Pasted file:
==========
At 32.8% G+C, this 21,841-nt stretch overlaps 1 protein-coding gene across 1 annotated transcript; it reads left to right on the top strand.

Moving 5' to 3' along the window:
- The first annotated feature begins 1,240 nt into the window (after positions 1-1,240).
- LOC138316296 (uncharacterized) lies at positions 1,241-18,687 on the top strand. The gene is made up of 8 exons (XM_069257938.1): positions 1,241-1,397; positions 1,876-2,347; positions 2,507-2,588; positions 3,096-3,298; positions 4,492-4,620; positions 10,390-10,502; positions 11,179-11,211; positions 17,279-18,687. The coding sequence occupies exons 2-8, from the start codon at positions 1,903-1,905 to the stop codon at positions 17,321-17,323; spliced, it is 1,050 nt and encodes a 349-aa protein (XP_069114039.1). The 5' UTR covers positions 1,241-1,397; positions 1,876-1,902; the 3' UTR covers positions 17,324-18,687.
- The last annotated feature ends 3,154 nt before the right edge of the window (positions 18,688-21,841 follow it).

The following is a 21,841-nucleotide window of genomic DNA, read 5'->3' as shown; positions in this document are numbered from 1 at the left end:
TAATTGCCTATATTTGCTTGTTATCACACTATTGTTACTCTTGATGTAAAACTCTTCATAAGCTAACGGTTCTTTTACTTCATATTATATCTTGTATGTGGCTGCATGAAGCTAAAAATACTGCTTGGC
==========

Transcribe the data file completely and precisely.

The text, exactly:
At 32.8% G+C, this 21,841-nt stretch overlaps 1 protein-coding gene across 1 annotated transcript; it reads left to right on the top strand.

Moving 5' to 3' along the window:
- The first annotated feature begins 1,240 nt into the window (after positions 1-1,240).
- LOC138316296 (uncharacterized) lies at positions 1,241-18,687 on the top strand. The gene is made up of 8 exons (XM_069257938.1): positions 1,241-1,397; positions 1,876-2,347; positions 2,507-2,588; positions 3,096-3,298; positions 4,492-4,620; positions 10,390-10,502; positions 11,179-11,211; positions 17,279-18,687. The coding sequence occupies exons 2-8, from the start codon at positions 1,903-1,905 to the stop codon at positions 17,321-17,323; spliced, it is 1,050 nt and encodes a 349-aa protein (XP_069114039.1). The 5' UTR covers positions 1,241-1,397; positions 1,876-1,902; the 3' UTR covers positions 17,324-18,687.
- The last annotated feature ends 3,154 nt before the right edge of the window (positions 18,688-21,841 follow it).

The following is a 21,841-nucleotide window of genomic DNA, read 5'->3' as shown; positions in this document are numbered from 1 at the left end:
TAATTGCCTATATTTGCTTGTTATCACACTATTGTTACTCTTGATGTAAAACTCTTCATAAGCTAACGGTTCTTTTACTTCATATTATATCTTGTATGTGGCTGCATGAAGCTAAAAATACTGCTTGGC